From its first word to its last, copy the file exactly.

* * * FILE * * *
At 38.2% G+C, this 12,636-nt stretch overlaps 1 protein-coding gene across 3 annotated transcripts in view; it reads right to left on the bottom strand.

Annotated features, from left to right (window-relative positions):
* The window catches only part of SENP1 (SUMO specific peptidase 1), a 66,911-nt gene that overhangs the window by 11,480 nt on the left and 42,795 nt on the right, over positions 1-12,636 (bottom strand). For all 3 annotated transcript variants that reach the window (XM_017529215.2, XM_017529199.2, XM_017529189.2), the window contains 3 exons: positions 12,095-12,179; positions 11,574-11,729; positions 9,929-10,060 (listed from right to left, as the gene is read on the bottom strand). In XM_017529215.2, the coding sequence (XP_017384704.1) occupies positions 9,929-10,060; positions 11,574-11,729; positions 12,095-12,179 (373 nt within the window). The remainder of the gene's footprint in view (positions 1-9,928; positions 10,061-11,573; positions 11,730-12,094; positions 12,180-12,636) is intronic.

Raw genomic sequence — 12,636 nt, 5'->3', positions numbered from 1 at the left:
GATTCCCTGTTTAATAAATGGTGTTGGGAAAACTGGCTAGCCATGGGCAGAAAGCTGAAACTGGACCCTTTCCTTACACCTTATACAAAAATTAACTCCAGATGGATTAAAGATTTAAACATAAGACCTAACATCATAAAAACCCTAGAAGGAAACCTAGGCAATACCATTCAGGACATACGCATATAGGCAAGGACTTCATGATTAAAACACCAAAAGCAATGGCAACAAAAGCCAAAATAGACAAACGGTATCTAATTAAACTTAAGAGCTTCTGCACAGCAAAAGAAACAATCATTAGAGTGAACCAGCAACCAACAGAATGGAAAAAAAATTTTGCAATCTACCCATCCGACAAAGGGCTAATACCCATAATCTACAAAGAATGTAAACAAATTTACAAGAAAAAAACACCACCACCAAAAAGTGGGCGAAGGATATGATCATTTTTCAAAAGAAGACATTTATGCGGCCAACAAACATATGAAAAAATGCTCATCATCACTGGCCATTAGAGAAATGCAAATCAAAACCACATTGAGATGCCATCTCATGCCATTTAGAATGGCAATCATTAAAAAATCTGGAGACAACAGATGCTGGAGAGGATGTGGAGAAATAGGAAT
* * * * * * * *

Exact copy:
At 38.2% G+C, this 12,636-nt stretch overlaps 1 protein-coding gene across 3 annotated transcripts in view; it reads right to left on the bottom strand.

Annotated features, from left to right (window-relative positions):
* The window catches only part of SENP1 (SUMO specific peptidase 1), a 66,911-nt gene that overhangs the window by 11,480 nt on the left and 42,795 nt on the right, over positions 1-12,636 (bottom strand). For all 3 annotated transcript variants that reach the window (XM_017529215.2, XM_017529199.2, XM_017529189.2), the window contains 3 exons: positions 12,095-12,179; positions 11,574-11,729; positions 9,929-10,060 (listed from right to left, as the gene is read on the bottom strand). In XM_017529215.2, the coding sequence (XP_017384704.1) occupies positions 9,929-10,060; positions 11,574-11,729; positions 12,095-12,179 (373 nt within the window). The remainder of the gene's footprint in view (positions 1-9,928; positions 10,061-11,573; positions 11,730-12,094; positions 12,180-12,636) is intronic.

Raw genomic sequence — 12,636 nt, 5'->3', positions numbered from 1 at the left:
GATTCCCTGTTTAATAAATGGTGTTGGGAAAACTGGCTAGCCATGGGCAGAAAGCTGAAACTGGACCCTTTCCTTACACCTTATACAAAAATTAACTCCAGATGGATTAAAGATTTAAACATAAGACCTAACATCATAAAAACCCTAGAAGGAAACCTAGGCAATACCATTCAGGACATACGCATATAGGCAAGGACTTCATGATTAAAACACCAAAAGCAATGGCAACAAAAGCCAAAATAGACAAACGGTATCTAATTAAACTTAAGAGCTTCTGCACAGCAAAAGAAACAATCATTAGAGTGAACCAGCAACCAACAGAATGGAAAAAAAATTTTGCAATCTACCCATCCGACAAAGGGCTAATACCCATAATCTACAAAGAATGTAAACAAATTTACAAGAAAAAAACACCACCACCAAAAAGTGGGCGAAGGATATGATCATTTTTCAAAAGAAGACATTTATGCGGCCAACAAACATATGAAAAAATGCTCATCATCACTGGCCATTAGAGAAATGCAAATCAAAACCACATTGAGATGCCATCTCATGCCATTTAGAATGGCAATCATTAAAAAATCTGGAGACAACAGATGCTGGAGAGGATGTGGAGAAATAGGAAT